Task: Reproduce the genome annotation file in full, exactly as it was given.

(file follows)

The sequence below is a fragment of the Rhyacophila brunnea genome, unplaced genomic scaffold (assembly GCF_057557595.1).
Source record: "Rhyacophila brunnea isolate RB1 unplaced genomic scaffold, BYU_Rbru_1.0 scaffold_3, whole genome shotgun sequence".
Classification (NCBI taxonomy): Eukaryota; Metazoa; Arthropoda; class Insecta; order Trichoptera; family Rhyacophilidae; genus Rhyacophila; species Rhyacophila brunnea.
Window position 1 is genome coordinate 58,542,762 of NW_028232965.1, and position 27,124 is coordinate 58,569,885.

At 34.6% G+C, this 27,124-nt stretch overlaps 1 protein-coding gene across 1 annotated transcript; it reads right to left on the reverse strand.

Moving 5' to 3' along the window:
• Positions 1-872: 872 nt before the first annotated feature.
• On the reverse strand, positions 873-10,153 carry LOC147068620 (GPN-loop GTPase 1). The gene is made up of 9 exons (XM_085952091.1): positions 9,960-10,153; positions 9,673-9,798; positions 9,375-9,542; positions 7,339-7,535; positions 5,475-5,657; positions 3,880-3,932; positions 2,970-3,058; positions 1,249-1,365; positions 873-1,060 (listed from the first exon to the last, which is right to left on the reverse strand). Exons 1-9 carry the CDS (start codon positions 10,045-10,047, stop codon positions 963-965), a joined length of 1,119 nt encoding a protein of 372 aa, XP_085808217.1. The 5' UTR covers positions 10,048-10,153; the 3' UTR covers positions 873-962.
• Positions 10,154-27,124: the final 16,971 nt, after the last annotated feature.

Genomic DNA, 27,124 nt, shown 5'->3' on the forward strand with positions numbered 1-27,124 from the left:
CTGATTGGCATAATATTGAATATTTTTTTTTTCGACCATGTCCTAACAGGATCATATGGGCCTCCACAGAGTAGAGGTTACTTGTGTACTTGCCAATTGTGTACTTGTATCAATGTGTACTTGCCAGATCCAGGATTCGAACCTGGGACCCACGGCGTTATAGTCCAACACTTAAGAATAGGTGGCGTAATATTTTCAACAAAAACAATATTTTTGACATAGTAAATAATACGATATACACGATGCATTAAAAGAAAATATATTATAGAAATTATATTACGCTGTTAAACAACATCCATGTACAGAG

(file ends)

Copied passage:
The sequence below is a fragment of the Rhyacophila brunnea genome, unplaced genomic scaffold (assembly GCF_057557595.1).
Source record: "Rhyacophila brunnea isolate RB1 unplaced genomic scaffold, BYU_Rbru_1.0 scaffold_3, whole genome shotgun sequence".
Classification (NCBI taxonomy): Eukaryota; Metazoa; Arthropoda; class Insecta; order Trichoptera; family Rhyacophilidae; genus Rhyacophila; species Rhyacophila brunnea.
Window position 1 is genome coordinate 58,542,762 of NW_028232965.1, and position 27,124 is coordinate 58,569,885.

At 34.6% G+C, this 27,124-nt stretch overlaps 1 protein-coding gene across 1 annotated transcript; it reads right to left on the reverse strand.

Moving 5' to 3' along the window:
• Positions 1-872: 872 nt before the first annotated feature.
• On the reverse strand, positions 873-10,153 carry LOC147068620 (GPN-loop GTPase 1). The gene is made up of 9 exons (XM_085952091.1): positions 9,960-10,153; positions 9,673-9,798; positions 9,375-9,542; positions 7,339-7,535; positions 5,475-5,657; positions 3,880-3,932; positions 2,970-3,058; positions 1,249-1,365; positions 873-1,060 (listed from the first exon to the last, which is right to left on the reverse strand). Exons 1-9 carry the CDS (start codon positions 10,045-10,047, stop codon positions 963-965), a joined length of 1,119 nt encoding a protein of 372 aa, XP_085808217.1. The 5' UTR covers positions 10,048-10,153; the 3' UTR covers positions 873-962.
• Positions 10,154-27,124: the final 16,971 nt, after the last annotated feature.

Genomic DNA, 27,124 nt, shown 5'->3' on the forward strand with positions numbered 1-27,124 from the left:
CTGATTGGCATAATATTGAATATTTTTTTTTTCGACCATGTCCTAACAGGATCATATGGGCCTCCACAGAGTAGAGGTTACTTGTGTACTTGCCAATTGTGTACTTGTATCAATGTGTACTTGCCAGATCCAGGATTCGAACCTGGGACCCACGGCGTTATAGTCCAACACTTAAGAATAGGTGGCGTAATATTTTCAACAAAAACAATATTTTTGACATAGTAAATAATACGATATACACGATGCATTAAAAGAAAATATATTATAGAAATTATATTACGCTGTTAAACAACATCCATGTACAGAG